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  • A study of the heats of reaction of the binary mixture ether - chloroform

    Wilson, F. J. (1934)

    Doctoral thesis
    University of Canterbury Library

    The reasons causing temperature and volume changes due to the mixing of non-aqueous liquids are varied. The phenomenon is probably complex because of the processes that may happen during true solution such as association, disassociation, chemical combination and thermal deassociation. Should these processes become superimposed then investigation of the main reasons become complicated. As one of the most important accompaniments of a spontaneous chemical combination is the production of heat it seems justifiable to assume that where heat derivation is great, then chemical combination many be taken as a primary cause of the heat change and its aspects should be worth studying. A notable example is the binary mixture ether-chloroform and the work described in the following pages as undertaken with the object of finding out what factors affect the heats of reaction of this mixture, and whether it is possible to determine from the measurements of this property, the composition of a compound that might exist in a liquid mixture containing these constituents. In the past other properties have been studied especially physical properties, with the object of elucidating the nature of the compound or compounds formed on the admixture of non-aqueous liquids, as well as this thermal property which occurs so frequently on mixing. This from freezing point measurements Wyatt (1) confirmed Smits and Berckmans (2) experiments which included the existence of four separate compounds of ether and chloroform at low temperatures. As to whether these compounds existed in the liquid state at the temperatures worked at in the experiments on the heats of reaction could only be proved by an examination of the results obtained. One compound these experiments obtained, that at equimolecular proportions of the two constituents, was of particular interest as this mixture gave in the preliminary experiments the greatest heat effect.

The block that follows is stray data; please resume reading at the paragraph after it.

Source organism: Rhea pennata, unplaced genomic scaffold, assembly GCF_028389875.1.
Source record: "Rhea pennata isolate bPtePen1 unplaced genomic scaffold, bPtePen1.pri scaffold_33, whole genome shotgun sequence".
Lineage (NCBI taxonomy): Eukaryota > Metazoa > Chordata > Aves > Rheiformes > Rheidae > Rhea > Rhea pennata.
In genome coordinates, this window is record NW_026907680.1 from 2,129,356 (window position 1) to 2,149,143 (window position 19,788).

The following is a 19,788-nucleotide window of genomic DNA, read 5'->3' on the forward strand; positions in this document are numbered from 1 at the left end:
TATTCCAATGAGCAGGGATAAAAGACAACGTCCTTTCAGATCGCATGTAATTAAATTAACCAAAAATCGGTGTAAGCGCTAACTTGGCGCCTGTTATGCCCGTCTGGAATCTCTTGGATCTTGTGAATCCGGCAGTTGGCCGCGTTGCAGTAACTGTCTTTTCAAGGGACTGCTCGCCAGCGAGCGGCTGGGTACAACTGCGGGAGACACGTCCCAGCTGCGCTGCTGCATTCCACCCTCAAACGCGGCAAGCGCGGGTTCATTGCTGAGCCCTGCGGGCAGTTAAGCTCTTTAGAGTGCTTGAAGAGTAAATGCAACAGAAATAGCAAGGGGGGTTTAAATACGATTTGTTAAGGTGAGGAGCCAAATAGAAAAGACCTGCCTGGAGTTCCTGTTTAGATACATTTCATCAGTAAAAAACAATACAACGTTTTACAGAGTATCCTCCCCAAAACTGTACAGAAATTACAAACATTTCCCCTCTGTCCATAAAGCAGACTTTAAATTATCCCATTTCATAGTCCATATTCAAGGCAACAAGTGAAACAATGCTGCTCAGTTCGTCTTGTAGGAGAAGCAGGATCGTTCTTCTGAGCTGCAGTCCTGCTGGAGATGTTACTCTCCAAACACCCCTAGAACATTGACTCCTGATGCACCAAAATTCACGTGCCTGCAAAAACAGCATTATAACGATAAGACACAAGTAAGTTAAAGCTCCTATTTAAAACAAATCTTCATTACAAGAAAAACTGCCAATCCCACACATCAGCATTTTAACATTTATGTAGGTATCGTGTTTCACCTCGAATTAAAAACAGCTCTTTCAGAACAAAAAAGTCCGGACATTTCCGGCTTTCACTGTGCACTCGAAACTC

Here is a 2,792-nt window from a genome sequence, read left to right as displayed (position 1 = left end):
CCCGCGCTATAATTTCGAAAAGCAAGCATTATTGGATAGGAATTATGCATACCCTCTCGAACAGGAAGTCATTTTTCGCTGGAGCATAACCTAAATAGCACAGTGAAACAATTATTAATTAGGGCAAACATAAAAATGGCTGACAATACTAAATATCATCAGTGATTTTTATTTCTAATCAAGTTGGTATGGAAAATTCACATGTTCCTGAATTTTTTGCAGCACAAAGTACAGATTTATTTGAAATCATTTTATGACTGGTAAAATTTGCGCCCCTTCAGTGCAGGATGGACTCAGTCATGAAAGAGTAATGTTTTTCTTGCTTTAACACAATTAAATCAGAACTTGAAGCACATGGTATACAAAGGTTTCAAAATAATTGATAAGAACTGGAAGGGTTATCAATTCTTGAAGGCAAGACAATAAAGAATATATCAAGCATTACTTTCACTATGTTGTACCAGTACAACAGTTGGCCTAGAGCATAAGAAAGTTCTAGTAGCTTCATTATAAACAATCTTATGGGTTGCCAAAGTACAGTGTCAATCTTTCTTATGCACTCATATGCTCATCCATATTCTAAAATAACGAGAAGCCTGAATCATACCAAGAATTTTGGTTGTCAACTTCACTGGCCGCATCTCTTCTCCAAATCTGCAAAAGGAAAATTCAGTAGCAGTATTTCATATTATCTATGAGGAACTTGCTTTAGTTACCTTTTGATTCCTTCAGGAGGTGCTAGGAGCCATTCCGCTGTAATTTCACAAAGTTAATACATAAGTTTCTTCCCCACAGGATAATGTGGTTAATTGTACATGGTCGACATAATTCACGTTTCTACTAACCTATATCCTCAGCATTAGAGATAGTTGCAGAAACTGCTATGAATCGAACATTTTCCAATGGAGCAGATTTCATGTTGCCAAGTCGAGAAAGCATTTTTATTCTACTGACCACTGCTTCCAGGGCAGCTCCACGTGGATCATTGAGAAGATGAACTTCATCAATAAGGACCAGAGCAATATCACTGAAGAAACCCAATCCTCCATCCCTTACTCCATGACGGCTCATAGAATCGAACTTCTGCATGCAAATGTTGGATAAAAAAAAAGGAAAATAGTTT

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  • Public opinion in Canterbury on the abolition of the provinces, 1873-6

    Muirhead, P. A. (1936)

    Doctoral thesis
    University of Canterbury Library

    “The degree to which public opinion will actually approximate rational and critical social judgment upon vital issues will depend upon such general conditions in the social population as homogeneity, social equality, education and literacy, objective research for facts and expert guidance, freedom of expression, possibly of publicity, and freedom in inter-communication.” The aim of this work is to describe the attitude of the Canterbury public towards the question or the abolition of the provinces. For purposes of clarity and continuity I have dealt with the subject in three parts - the position up till 1874, the abolition proposals and their reception in Canterbury, and the final stages of provincialism with some notice of its political successor, the county system. The Introduction is somewhat lengthy and detailed, but this is necessary for the understanding of the situation in 1873. The authorities I have used in preparing this study are listed in the bibliography on Page 126. Although a number of chapters centre on the sessions of the Canterbury, Provincial Council and the General Assembly, at all times I have discussed only legislation which affected the attitude ultimately adopted by the people of the Province towards the provincial system. For the reaction of the public towards the measures carried through in the Provincial Council and in the General Assembly public meetings, and the addressee of representatives to their constituents, I have relied mainly on the newspapers “The Lyttelton Times”, and “The Press.” The Provincial council did not publish a report of its debates, but only minutes or its proceedings. The attitude or the municipalities, the outlying districts, the runholders and the newspapers has been discussed in some detail. From the inauguration of the provincial system there were in Canterbury, and in New Zealand as a whole, two parties, provincialist and centralist; and the events and conditions, economic, social and political, of the years 1873-6 were really the culminating factors in the struggle between these two parties, and the ultimate success of the centralists.